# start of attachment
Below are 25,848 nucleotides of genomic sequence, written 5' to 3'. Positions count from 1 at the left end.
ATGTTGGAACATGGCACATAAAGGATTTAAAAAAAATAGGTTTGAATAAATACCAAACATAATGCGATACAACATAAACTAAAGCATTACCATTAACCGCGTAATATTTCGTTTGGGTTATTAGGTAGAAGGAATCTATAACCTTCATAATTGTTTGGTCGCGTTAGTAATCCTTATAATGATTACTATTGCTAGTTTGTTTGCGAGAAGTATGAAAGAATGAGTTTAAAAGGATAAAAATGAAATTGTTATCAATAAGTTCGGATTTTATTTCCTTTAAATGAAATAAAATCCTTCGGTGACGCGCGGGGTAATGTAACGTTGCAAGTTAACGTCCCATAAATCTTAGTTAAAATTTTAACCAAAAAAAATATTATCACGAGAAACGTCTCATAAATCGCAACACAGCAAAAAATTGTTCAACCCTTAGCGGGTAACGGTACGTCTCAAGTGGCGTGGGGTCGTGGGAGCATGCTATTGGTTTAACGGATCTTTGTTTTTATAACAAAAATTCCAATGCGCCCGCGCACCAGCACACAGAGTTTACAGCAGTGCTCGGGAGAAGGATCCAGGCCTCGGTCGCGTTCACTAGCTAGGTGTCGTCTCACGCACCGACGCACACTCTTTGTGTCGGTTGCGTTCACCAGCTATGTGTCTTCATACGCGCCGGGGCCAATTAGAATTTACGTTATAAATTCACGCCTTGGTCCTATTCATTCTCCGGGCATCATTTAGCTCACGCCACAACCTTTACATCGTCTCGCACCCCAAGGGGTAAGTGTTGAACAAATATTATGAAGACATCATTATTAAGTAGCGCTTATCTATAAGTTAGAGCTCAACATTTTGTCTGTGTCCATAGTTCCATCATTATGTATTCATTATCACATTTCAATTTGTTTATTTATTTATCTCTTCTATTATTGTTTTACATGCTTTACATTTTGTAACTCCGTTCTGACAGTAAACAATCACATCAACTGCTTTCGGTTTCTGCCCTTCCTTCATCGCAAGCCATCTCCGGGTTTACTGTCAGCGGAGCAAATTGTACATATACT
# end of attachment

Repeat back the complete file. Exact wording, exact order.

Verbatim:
Below are 25,848 nucleotides of genomic sequence, written 5' to 3'. Positions count from 1 at the left end.
ATGTTGGAACATGGCACATAAAGGATTTAAAAAAAATAGGTTTGAATAAATACCAAACATAATGCGATACAACATAAACTAAAGCATTACCATTAACCGCGTAATATTTCGTTTGGGTTATTAGGTAGAAGGAATCTATAACCTTCATAATTGTTTGGTCGCGTTAGTAATCCTTATAATGATTACTATTGCTAGTTTGTTTGCGAGAAGTATGAAAGAATGAGTTTAAAAGGATAAAAATGAAATTGTTATCAATAAGTTCGGATTTTATTTCCTTTAAATGAAATAAAATCCTTCGGTGACGCGCGGGGTAATGTAACGTTGCAAGTTAACGTCCCATAAATCTTAGTTAAAATTTTAACCAAAAAAAATATTATCACGAGAAACGTCTCATAAATCGCAACACAGCAAAAAATTGTTCAACCCTTAGCGGGTAACGGTACGTCTCAAGTGGCGTGGGGTCGTGGGAGCATGCTATTGGTTTAACGGATCTTTGTTTTTATAACAAAAATTCCAATGCGCCCGCGCACCAGCACACAGAGTTTACAGCAGTGCTCGGGAGAAGGATCCAGGCCTCGGTCGCGTTCACTAGCTAGGTGTCGTCTCACGCACCGACGCACACTCTTTGTGTCGGTTGCGTTCACCAGCTATGTGTCTTCATACGCGCCGGGGCCAATTAGAATTTACGTTATAAATTCACGCCTTGGTCCTATTCATTCTCCGGGCATCATTTAGCTCACGCCACAACCTTTACATCGTCTCGCACCCCAAGGGGTAAGTGTTGAACAAATATTATGAAGACATCATTATTAAGTAGCGCTTATCTATAAGTTAGAGCTCAACATTTTGTCTGTGTCCATAGTTCCATCATTATGTATTCATTATCACATTTCAATTTGTTTATTTATTTATCTCTTCTATTATTGTTTTACATGCTTTACATTTTGTAACTCCGTTCTGACAGTAAACAATCACATCAACTGCTTTCGGTTTCTGCCCTTCCTTCATCGCAAGCCATCTCCGGGTTTACTGTCAGCGGAGCAAATTGTACATATACT